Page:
I love waterfalls, and experimented with a more colorist style with this one. The original reference is based upon a photo taken by a friend in Northern Michigan, used with her permission.
The past few weeks it has snowed a LOT. Here’s a picture of what it looks like outside my front door:
Since before moving here two years ago, I lived in warmer climates (California, and then Texas), I was amazed by the amount of snow that falls – and stays – each winter. The landscape will pretty much look like the picture above, until the end of March.
When I first moved here, I went “ooh, aaaah, how beautiful.” (I still do).
I have also become acquainted this past year with something we never used in California or Texas: a roof rake.
For those of you from warmer states, here’s what one looks like:
Okay, I can hear you southerners asking, “What in the heck is a roof rake?” (Especially those of you from counties in Texas with only 1 snow plow for the entire county). Well, when 6 inches of snow fall each day for 3 days in a row, the snow accumulates on the roofs.
Enough snow accumulates that the weight could actually cause a roof to collapse, especially if an ice dam occurs. An ice dam is something that house owners up north dread; when cold snow melts, it creates a ridge of ice on the roof, and then more snow and ice keep collecting on the roof.
So, in the winter, people in this part of the world participate in one of Michigan’s winter sports. They get out a roof rake and rake – yes, rake! – the snow off of their roof.
This is really good exercise, especially when it is 10 degrees outside, My friends all assure me that the cold temperature makes it even more invigorating. My friends are very enthusiastic people who were born here.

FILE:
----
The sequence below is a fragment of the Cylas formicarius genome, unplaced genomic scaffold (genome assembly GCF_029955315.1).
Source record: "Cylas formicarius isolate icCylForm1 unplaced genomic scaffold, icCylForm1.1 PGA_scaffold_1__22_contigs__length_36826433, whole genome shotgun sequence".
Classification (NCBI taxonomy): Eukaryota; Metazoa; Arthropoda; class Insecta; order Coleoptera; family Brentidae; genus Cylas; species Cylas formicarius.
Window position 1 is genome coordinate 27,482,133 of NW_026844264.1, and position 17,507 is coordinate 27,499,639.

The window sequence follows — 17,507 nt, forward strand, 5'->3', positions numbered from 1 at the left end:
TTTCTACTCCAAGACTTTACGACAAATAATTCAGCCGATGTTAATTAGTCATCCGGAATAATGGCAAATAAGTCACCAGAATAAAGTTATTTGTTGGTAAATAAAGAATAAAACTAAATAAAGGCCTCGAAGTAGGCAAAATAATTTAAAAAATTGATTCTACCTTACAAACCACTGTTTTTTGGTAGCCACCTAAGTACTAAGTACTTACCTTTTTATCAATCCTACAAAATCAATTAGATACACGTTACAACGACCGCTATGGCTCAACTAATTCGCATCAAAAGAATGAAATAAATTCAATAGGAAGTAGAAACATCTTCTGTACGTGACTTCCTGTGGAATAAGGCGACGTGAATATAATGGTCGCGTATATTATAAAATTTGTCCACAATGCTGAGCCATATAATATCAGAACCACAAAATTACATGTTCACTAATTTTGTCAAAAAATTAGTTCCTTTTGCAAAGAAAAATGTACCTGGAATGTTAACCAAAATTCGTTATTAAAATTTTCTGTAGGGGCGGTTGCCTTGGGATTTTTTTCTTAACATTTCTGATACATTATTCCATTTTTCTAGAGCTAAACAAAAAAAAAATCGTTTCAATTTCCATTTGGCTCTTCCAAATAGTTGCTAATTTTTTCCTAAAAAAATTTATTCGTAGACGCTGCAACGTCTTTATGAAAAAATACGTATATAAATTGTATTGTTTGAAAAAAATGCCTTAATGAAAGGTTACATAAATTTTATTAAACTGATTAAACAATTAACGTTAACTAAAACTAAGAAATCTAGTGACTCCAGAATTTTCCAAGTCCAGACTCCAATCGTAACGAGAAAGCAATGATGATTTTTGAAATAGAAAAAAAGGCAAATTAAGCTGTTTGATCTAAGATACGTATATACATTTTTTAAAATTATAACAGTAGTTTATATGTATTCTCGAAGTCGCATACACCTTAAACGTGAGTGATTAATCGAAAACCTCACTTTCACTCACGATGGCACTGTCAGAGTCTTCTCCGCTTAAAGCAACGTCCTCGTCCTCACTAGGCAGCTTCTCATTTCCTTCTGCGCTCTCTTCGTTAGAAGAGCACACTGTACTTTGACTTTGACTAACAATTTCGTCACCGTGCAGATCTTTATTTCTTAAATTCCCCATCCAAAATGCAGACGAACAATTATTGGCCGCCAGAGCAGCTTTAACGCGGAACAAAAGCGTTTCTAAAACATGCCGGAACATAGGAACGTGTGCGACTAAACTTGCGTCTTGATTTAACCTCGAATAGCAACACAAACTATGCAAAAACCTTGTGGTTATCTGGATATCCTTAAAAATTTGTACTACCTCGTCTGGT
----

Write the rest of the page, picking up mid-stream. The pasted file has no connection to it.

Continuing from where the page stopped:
Raking roofs involves getting up on ladders, climbing up on the roof, and not slipping and falling to the ground, while raking the heavy snow off. The real challenge comes when you are up on the roof: seeing how long you can last until a chunk of ice under your feet breaks off, and whether you can jump to another part of the roof without plummeting to the ground below.
I have gotten pretty good at this. So good, that I have even helped friends rake their roofs. So, when I’m not painting, I’m…roof raking.
The forecast tonight is for 6 – 9 inches of snow during the night. So….ooooh. Aaaaah. Pretty. And plenty of exercise this next week.
I love light houses, so decided to paint the one at Lake Michigan near Ludington to show the cool weather and the boats that come by in the evening. This was done in oils, 16 X 20.
I love the way that ice and snow cover the beaches in winter, so here’s a picture I painted of the beach at Ludington. The fun part was getting the grains of sand in! I also love painting the lighthouse there, and capturing the patches of ice in the front.
One of the harbingers of spring in Michigan is the arrival of the rose breasted grosbeak, a beautiful bird. A few days ago, my roommate got a good pic of one, so I had to paint him. Here’s the result (sorry about the glare from wet paint on this):
I took a photo of some seagulls a few months ago near Lake Michigan (Ludington beach), and decided to paint them. I call it “The Gathering’ because these little guys do love to gather together!